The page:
- Ed Ruscha
- signed and dated 1977 on the reverse
- blackberry juice on paper
- 23 by 29 in. 58.4 by 73.7 cm.
Acquired by the present owner from the above
Los Angeles, IKON Ltd., Ed Ruscha, October - December 2004
In response to your inquiry, we are pleased to provide you with a general report of the condition of the property described above. Since we are not professional conservators or restorers, we urge you to consult with a restorer or conservator of your choice who will be better able to provide a detailed, professional report. Prospective buyers should inspect each lot to satisfy themselves as to condition and must understand that any statement made by Sotheby's is merely a subjective qualified opinion.
NOTWITHSTANDING THIS REPORT OR ANY DISCUSSIONS CONCERNING CONDITION OF A LOT, ALL LOTS ARE OFFERED AND SOLD "AS IS" IN ACCORDANCE WITH THE CONDITIONS OF SALE PRINTED IN THE CATALOGUE.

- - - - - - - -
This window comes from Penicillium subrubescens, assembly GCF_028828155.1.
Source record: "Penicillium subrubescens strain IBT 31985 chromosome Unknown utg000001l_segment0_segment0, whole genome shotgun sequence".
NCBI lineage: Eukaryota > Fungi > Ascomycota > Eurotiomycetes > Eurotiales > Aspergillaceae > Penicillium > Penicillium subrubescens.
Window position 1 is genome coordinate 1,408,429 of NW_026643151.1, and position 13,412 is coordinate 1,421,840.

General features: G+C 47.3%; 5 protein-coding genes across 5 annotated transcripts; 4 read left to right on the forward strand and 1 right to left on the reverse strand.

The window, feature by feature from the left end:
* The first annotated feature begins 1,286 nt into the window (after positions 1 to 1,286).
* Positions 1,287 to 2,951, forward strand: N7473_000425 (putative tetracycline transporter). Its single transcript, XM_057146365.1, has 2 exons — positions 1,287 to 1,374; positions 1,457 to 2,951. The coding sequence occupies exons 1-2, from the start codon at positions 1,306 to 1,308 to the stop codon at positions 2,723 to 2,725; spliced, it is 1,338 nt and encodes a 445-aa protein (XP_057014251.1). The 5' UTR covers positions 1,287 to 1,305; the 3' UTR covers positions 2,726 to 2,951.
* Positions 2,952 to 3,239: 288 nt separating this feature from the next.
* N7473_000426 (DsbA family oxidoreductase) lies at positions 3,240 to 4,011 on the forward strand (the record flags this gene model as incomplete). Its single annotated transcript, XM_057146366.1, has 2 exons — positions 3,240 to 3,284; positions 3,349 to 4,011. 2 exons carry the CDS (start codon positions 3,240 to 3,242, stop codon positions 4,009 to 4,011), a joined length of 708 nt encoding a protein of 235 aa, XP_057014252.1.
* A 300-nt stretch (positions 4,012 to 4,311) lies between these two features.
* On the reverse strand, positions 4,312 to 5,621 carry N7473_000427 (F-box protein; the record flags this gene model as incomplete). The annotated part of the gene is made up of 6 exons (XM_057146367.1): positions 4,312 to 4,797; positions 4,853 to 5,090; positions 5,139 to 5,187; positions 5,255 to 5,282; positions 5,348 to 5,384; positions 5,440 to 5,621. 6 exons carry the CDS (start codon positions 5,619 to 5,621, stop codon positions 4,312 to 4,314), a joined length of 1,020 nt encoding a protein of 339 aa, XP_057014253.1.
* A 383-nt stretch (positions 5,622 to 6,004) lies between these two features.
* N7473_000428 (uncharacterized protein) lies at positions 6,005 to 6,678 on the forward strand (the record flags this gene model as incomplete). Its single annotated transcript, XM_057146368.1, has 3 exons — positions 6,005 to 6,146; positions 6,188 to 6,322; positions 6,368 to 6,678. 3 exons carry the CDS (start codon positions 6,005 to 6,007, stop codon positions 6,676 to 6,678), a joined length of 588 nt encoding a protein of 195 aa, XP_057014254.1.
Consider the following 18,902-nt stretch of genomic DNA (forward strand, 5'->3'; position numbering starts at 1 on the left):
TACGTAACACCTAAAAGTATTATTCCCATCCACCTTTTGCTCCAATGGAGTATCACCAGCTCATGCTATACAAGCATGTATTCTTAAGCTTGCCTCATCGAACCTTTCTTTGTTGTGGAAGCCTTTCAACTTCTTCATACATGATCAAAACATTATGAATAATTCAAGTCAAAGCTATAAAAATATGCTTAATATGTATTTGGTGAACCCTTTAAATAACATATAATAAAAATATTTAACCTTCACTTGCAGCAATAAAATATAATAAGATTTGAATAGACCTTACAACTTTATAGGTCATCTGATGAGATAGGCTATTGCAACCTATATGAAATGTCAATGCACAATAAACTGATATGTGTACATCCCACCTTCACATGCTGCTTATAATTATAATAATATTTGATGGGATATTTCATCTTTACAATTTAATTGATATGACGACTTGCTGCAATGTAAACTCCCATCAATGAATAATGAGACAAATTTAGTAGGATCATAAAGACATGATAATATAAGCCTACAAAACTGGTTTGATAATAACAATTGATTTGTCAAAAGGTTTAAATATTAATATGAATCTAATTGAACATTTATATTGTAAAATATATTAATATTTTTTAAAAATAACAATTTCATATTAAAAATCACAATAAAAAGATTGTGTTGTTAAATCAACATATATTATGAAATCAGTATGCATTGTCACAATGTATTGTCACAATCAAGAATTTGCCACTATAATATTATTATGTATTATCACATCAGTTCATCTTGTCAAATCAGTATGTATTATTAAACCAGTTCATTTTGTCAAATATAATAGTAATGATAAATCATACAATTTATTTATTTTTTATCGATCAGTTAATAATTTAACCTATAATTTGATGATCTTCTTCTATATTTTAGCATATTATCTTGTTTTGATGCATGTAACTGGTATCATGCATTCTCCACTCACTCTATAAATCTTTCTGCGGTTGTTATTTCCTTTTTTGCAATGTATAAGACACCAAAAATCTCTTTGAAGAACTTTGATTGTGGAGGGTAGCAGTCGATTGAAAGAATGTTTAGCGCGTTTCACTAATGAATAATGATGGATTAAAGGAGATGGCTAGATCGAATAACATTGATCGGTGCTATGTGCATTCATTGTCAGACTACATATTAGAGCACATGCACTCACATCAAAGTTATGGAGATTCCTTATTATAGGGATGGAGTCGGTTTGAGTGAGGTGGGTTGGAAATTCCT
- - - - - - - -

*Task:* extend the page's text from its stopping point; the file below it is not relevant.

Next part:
Ruscha had begun moving away from the conventions of oil on canvas in 1967 with the creation of his first works using gunpowder as a medium. Intrigued by the possibilities offered by alternative materials, and seeking to transcend the limitations imposed by tradition, Ruscha rapidly moved on to using an astonishing variety of different liquids, even abandoning conventional painting entirely for a short time in the early 1970s. Ruscha recalled this moment in his career: “There was a period when I couldn’t even use paint. I had to paint with unorthodox materials, so I used fruit and vegetable dyes instead of paint. I had to move some way, and the only way to do this was to stain the canvas rather than to put a skin on it….” (the artist, cited in Exh. Cat., Washington, D.C., Hirshhorn Museum and Sculpture Garden, Ed Ruscha, 2000, p. 153). In addition to blackberry juice, Ruscha employed Pepto-Bismol, caviar and even bodily fluids as creative means, forging a body of work that is utterly distinctive within Twentieth Century artistic practice. For his installation at the 35th Venice Biennale, Ruscha silkscreened chocolate onto 360 sheets of paper which were then placed on the walls, an exhibition choice that indicated the artist’s immense pride and excitement in the discovery of a totally innovative creative language. As well as paper and canvas, Ruscha also experimented with the use of fabrics for a base, using pioneering combinations such as egg yolk on moiré or blueberry extract on rayon crepe. World, created in 1977, reveals Ruscha’s control of his unconventional media by this stage: the edges of the letters are perfectly inscribed whilst the ‘application’ of the blackberry juice is impressively consistent and even. In its extraordinary appropriation of a natural substance for artistic purposes, World magnificently encapsulates Ruscha’s distinctive methodology and technical skill, and can be considered a truly significant work within the Stain series.